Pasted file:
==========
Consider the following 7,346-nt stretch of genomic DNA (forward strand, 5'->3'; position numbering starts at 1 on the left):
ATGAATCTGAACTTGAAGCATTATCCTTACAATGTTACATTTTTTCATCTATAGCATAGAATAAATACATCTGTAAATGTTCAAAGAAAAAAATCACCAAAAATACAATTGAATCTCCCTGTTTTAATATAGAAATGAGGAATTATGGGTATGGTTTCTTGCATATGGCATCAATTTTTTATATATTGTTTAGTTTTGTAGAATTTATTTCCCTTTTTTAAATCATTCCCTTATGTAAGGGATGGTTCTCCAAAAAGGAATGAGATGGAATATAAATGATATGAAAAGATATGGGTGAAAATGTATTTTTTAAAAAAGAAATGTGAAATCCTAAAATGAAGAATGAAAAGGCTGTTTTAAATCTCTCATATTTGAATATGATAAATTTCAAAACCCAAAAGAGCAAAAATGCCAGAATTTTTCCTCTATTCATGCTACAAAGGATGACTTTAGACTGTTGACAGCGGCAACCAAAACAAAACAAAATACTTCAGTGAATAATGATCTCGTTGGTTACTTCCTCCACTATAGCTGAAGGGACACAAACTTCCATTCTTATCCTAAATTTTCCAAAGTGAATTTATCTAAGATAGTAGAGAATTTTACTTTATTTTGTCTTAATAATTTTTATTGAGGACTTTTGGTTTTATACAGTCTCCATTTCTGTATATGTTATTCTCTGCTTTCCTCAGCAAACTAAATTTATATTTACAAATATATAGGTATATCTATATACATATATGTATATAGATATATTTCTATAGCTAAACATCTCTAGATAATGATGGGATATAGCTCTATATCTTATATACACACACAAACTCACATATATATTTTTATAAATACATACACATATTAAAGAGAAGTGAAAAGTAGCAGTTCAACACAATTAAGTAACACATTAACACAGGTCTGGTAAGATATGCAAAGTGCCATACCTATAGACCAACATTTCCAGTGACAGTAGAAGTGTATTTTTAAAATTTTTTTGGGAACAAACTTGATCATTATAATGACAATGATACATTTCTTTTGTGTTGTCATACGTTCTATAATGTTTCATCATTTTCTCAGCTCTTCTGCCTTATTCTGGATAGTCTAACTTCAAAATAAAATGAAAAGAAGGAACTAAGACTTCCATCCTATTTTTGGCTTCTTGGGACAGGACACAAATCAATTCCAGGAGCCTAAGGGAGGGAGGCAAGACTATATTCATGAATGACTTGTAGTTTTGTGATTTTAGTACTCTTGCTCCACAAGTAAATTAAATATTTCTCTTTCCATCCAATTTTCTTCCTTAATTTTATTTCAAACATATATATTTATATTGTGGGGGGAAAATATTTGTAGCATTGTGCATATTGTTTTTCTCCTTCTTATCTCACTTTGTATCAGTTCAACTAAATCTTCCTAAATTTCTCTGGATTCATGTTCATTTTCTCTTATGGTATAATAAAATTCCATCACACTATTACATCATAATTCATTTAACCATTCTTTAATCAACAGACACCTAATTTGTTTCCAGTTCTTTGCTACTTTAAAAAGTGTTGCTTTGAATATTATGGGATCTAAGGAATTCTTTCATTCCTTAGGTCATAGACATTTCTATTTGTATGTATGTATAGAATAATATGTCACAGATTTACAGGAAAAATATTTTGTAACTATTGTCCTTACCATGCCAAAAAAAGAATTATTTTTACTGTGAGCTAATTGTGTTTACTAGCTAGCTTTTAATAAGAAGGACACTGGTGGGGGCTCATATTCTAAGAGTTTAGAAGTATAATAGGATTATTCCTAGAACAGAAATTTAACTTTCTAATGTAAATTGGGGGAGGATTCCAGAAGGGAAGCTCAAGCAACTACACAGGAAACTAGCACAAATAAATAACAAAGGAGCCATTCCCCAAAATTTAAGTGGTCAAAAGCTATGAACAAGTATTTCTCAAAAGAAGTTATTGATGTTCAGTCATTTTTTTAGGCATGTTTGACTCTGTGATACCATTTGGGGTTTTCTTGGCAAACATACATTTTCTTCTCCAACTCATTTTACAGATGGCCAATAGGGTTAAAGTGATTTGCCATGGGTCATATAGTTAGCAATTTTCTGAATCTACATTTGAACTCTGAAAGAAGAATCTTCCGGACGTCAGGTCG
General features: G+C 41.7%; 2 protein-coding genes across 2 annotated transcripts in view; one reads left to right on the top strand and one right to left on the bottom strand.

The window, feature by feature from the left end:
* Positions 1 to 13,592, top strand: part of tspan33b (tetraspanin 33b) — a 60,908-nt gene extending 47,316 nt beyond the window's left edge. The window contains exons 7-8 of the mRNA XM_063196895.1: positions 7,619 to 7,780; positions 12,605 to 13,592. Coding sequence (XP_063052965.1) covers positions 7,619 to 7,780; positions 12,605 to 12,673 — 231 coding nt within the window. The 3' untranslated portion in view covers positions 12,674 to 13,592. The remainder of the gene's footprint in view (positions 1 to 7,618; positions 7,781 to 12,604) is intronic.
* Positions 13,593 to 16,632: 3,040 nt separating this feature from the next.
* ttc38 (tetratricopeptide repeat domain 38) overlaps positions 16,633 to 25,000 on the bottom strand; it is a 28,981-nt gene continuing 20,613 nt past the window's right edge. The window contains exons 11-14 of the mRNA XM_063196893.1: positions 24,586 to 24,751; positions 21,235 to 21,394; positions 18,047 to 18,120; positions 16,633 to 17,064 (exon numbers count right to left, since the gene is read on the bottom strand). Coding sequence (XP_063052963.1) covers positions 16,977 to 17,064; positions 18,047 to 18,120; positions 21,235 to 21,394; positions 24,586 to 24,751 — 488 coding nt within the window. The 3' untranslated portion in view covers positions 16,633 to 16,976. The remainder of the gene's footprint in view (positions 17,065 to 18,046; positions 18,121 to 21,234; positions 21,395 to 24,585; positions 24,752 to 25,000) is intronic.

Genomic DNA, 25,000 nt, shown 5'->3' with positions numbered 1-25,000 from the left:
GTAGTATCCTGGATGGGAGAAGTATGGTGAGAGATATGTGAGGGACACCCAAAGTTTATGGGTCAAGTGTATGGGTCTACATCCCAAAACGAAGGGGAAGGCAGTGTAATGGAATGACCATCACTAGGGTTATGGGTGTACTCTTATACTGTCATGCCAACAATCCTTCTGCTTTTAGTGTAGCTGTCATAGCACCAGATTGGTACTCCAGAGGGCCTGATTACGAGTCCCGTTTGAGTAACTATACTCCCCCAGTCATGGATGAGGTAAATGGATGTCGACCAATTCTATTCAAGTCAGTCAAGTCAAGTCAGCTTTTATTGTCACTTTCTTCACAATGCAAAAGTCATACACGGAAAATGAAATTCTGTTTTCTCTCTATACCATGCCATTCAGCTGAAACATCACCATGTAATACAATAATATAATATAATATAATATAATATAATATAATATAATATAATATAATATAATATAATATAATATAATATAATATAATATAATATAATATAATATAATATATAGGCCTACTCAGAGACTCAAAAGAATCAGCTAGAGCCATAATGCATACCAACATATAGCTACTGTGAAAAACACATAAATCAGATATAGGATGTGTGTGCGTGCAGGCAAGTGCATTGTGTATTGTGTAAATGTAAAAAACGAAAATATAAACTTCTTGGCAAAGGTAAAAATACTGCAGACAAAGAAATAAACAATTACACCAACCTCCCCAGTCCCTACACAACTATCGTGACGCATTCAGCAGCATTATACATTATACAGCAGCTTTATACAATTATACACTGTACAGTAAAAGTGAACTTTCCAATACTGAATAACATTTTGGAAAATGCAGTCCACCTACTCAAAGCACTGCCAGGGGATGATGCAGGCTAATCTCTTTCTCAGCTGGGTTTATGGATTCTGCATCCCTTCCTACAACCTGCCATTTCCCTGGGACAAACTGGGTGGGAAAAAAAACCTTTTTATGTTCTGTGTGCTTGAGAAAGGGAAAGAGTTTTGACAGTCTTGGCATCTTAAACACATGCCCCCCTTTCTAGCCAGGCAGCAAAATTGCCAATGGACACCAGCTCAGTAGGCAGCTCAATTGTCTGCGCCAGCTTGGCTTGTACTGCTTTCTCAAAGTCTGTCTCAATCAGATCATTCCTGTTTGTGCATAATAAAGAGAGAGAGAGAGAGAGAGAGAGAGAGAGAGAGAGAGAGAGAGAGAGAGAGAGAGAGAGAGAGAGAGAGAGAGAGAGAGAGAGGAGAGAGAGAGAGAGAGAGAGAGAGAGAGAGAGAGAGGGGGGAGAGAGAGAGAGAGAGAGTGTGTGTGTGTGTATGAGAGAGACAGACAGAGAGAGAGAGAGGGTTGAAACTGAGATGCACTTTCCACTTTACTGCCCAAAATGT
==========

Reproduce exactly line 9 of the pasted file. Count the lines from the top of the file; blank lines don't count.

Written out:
GTAGTATCCTGGATGGGAGAAGTATGGTGAGAGATATGTGAGGGACACCCAAAGTTTATGGGTCAAGTGTATGGGTCTACATCCCAAAACGAAGGGGAAGGCAGTGTAATGGAATGACCATCACTAGGGTTATGGGTGTACTCTTATACTGTCATGCCAACAATCCTTCTGCTTTTAGTGTAGCTGTCATAGCACCAGATTGGTACTCCAGAGGGCCTGATTACGAGTCCCGTTTGAGTAACTATACTCCCCCAGTCATGGATGAGGTAAATGGATGTCGACCAATTCTATTCAAGTCAGTCAAGTCAAGTCAGCTTTTATTGTCACTTTCTTCACAATGCAAAAGTCATACACGGAAAATGAAATTCTGTTTTCTCTCTATACCATGCCATTCAGCTGAAACATCACCATGTAATACAATAATATAATATAATATAATATAATATAATATAATATAATATAATATAATATAATATAATATAATATAATATAATATAATATAATATAATATAATATAATATATAGGCCTACTCAGAGACTCAAAAGAATCAGCTAGAGCCATAATGCATACCAACATATAGCTACTGTGAAAAACACATAAATCAGATATAGGATGTGTGTGCGTGCAGGCAAGTGCATTGTGTATTGTGTAAATGTAAAAAACGAAAATATAAACTTCTTGGCAAAGGTAAAAATACTGCAGACAAAGAAATAAACAATTACACCAACCTCCCCAGTCCCTACACAACTATCGTGACGCATTCAGCAGCATTATACATTATACAGCAGCTTTATACAATTATACACTGTACAGTAAAAGTGAACTTTCCAATACTGAATAACATTTTGGAAAATGCAGTCCACCTACTCAAAGCACTGCCAGGGGATGATGCAGGCTAATCTCTTTCTCAGCTGGGTTTATGGATTCTGCATCCCTTCCTACAACCTGCCATTTCCCTGGGACAAACTGGGTGGGAAAAAAAACCTTTTTATGTTCTGTGTGCTTGAGAAAGGGAAAGAGTTTTGACAGTCTTGGCATCTTAAACACATGCCCCCCTTTCTAGCCAGGCAGCAAAATTGCCAATGGACACCAGCTCAGTAGGCAGCTCAATTGTCTGCGCCAGCTTGGCTTGTACTGCTTTCTCAAAGTCTGTCTCAATCAGATCATTCCTGTTTGTGCATAATAAAGAGAGAGAGAGAGAGAGAGAGAGAGAGAGAGAGAGAGAGAGAGAGAGAGAGAGAGAGAGAGAGAGAGAGAGAGAGAGAGAGAGGAGAGAGAGAGAGAGAGAGAGAGAGAGAGAGAGAGAGGGGGGAGAGAGAGAGAGAGAGAGTGTGTGTGTGTGTATGAGAGAGACAGACAGAGAGAGAGAGAGGGTTGAAACTGAGATGCACTTTCCACTTTACTGCCCAAAATGT